Is (ignore) valid code?

This is a discussion on Is (ignore) valid code? within the C Programming forums, part of the General Programming Boards category; Hi. Im using Visual Studio.NET 2003 and Im clearing warnings for some source files. Im getting the following when I ...

  1. #1
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    Question Is (ignore) valid code?

    Hi.

    Im using Visual Studio.NET 2003 and Im clearing warnings for some source files. Im getting the following when I dont do a debug compile:

    warning C4002: too many actual parameters for macro 'PrintDebuggingText'
    The code in question relates to this that is in the header file:

    Code:
    #if DEBUGGING_TEXT_ON
    extern int PrintDebuggingText(const char* t, ...);
    #else
    #define PrintDebuggingText(ignore)
    #endif
    and an example of one of the lines in the actual C file is:

    Code:
    PrintDebuggingText("Gun Position x:%d,y:%d,z:%d\n",twPtr->RestPosition.vx,twPtr->RestPosition.vy,twPtr->RestPosition.vz);
    Apparently when I dont debug, it should ignore the function, but Im getting the warning above.

    I think its to do with the (ignore) part. Is it a deprecated code now? Can I safetly delete the (ignore) including the brackets? Warning goes away if I do that but me being new to this, Im unsure if it was supposed to do something.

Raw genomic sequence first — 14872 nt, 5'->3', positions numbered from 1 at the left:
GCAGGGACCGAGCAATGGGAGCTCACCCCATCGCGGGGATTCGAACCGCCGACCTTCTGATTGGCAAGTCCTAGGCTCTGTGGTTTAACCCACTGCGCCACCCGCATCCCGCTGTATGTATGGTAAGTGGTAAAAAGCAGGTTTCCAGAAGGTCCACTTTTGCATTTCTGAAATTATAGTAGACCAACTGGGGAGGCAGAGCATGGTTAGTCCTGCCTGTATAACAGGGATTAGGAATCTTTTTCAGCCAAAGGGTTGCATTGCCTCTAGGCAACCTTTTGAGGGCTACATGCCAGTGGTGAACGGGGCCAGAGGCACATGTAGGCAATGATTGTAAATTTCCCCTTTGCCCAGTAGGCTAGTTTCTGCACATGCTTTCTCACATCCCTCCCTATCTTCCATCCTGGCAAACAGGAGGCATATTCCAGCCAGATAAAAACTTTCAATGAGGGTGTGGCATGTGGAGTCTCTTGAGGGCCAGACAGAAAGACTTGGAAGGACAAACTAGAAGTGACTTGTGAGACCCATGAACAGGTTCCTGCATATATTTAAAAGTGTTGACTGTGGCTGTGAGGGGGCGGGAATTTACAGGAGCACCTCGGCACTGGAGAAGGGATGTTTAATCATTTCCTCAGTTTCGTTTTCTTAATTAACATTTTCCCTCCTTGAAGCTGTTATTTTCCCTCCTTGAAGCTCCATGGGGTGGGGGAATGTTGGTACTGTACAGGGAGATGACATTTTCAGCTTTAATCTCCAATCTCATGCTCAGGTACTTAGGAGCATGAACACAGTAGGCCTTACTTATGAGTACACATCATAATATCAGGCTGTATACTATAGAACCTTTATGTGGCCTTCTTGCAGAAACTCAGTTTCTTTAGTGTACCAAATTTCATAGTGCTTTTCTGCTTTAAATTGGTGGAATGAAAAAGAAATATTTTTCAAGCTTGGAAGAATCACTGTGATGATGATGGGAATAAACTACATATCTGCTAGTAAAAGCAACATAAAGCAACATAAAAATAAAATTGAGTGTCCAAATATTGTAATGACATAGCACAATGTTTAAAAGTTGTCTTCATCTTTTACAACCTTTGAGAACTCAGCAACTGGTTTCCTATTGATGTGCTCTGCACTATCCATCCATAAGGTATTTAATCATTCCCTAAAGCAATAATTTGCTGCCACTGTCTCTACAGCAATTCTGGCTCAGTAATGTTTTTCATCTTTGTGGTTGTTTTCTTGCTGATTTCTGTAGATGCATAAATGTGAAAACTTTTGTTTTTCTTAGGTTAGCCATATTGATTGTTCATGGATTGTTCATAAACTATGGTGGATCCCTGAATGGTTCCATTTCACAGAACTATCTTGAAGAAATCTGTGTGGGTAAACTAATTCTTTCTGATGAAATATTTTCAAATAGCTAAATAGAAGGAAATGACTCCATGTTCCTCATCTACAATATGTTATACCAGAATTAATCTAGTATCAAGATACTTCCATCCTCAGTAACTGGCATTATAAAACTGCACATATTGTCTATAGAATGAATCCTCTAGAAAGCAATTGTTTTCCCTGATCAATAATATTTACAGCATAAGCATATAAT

2. #2
    Frequently Quite Prolix dwks's Avatar
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    A macro is a #define that takes parameters. For example, this macro
    Code:
    #define debug_str(string, line, file) \
        fprintf(stderr, "%s:%i: %s\n", file, line, string)
    takes three parameters.

    Those parameters can be used in the macro, but they don't have to be. In your case, the macro
    Code:
    #define PrintDebuggingText(ignore)
    is defined when DEBUGGING_TEXT_ON is false. What's it defined as? It's defined as nothing. In this case, the PrintDebuggingText macro is replaced with nothing (presumably, to eliminate the debugging messages).

    [edit] In case I wasn't clear: that "ignore" is like an unused parameter. It could be called anything, because it isn't used. I guess "ignore" is as good a name as any. [/edit]

    The problem here is that this
    Code:
    extern int PrintDebuggingText(const char* t, ...);
    takes one parameter followed by zero or more parameters, probably printf-style, whereas this
    Code: